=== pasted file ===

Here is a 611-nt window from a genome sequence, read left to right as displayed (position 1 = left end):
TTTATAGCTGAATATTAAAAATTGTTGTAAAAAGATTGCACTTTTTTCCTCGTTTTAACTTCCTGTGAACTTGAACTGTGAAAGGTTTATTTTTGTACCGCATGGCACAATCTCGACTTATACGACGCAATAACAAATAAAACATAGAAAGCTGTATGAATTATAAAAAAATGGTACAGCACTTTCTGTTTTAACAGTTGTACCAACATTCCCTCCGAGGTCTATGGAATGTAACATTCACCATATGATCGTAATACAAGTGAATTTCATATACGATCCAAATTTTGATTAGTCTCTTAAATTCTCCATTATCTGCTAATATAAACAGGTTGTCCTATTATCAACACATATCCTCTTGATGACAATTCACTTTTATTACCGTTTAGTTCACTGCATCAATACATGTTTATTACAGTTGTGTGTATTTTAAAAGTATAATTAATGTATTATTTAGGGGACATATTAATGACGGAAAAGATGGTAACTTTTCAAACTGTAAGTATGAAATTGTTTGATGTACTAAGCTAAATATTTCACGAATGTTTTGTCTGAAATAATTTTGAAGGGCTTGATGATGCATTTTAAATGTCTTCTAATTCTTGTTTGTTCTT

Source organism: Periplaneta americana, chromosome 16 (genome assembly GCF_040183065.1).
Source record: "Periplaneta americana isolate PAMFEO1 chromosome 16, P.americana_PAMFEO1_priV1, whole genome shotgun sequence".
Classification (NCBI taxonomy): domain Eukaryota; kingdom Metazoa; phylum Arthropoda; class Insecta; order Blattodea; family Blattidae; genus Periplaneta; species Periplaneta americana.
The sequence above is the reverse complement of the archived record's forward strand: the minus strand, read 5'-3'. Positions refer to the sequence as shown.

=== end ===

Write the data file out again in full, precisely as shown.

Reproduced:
Here is a 611-nt window from a genome sequence, read left to right as displayed (position 1 = left end):
TTTATAGCTGAATATTAAAAATTGTTGTAAAAAGATTGCACTTTTTTCCTCGTTTTAACTTCCTGTGAACTTGAACTGTGAAAGGTTTATTTTTGTACCGCATGGCACAATCTCGACTTATACGACGCAATAACAAATAAAACATAGAAAGCTGTATGAATTATAAAAAAATGGTACAGCACTTTCTGTTTTAACAGTTGTACCAACATTCCCTCCGAGGTCTATGGAATGTAACATTCACCATATGATCGTAATACAAGTGAATTTCATATACGATCCAAATTTTGATTAGTCTCTTAAATTCTCCATTATCTGCTAATATAAACAGGTTGTCCTATTATCAACACATATCCTCTTGATGACAATTCACTTTTATTACCGTTTAGTTCACTGCATCAATACATGTTTATTACAGTTGTGTGTATTTTAAAAGTATAATTAATGTATTATTTAGGGGACATATTAATGACGGAAAAGATGGTAACTTTTCAAACTGTAAGTATGAAATTGTTTGATGTACTAAGCTAAATATTTCACGAATGTTTTGTCTGAAATAATTTTGAAGGGCTTGATGATGCATTTTAAATGTCTTCTAATTCTTGTTTGTTCTT

Source organism: Periplaneta americana, chromosome 16 (genome assembly GCF_040183065.1).
Source record: "Periplaneta americana isolate PAMFEO1 chromosome 16, P.americana_PAMFEO1_priV1, whole genome shotgun sequence".
Classification (NCBI taxonomy): domain Eukaryota; kingdom Metazoa; phylum Arthropoda; class Insecta; order Blattodea; family Blattidae; genus Periplaneta; species Periplaneta americana.
The sequence above is the reverse complement of the archived record's forward strand: the minus strand, read 5'-3'. Positions refer to the sequence as shown.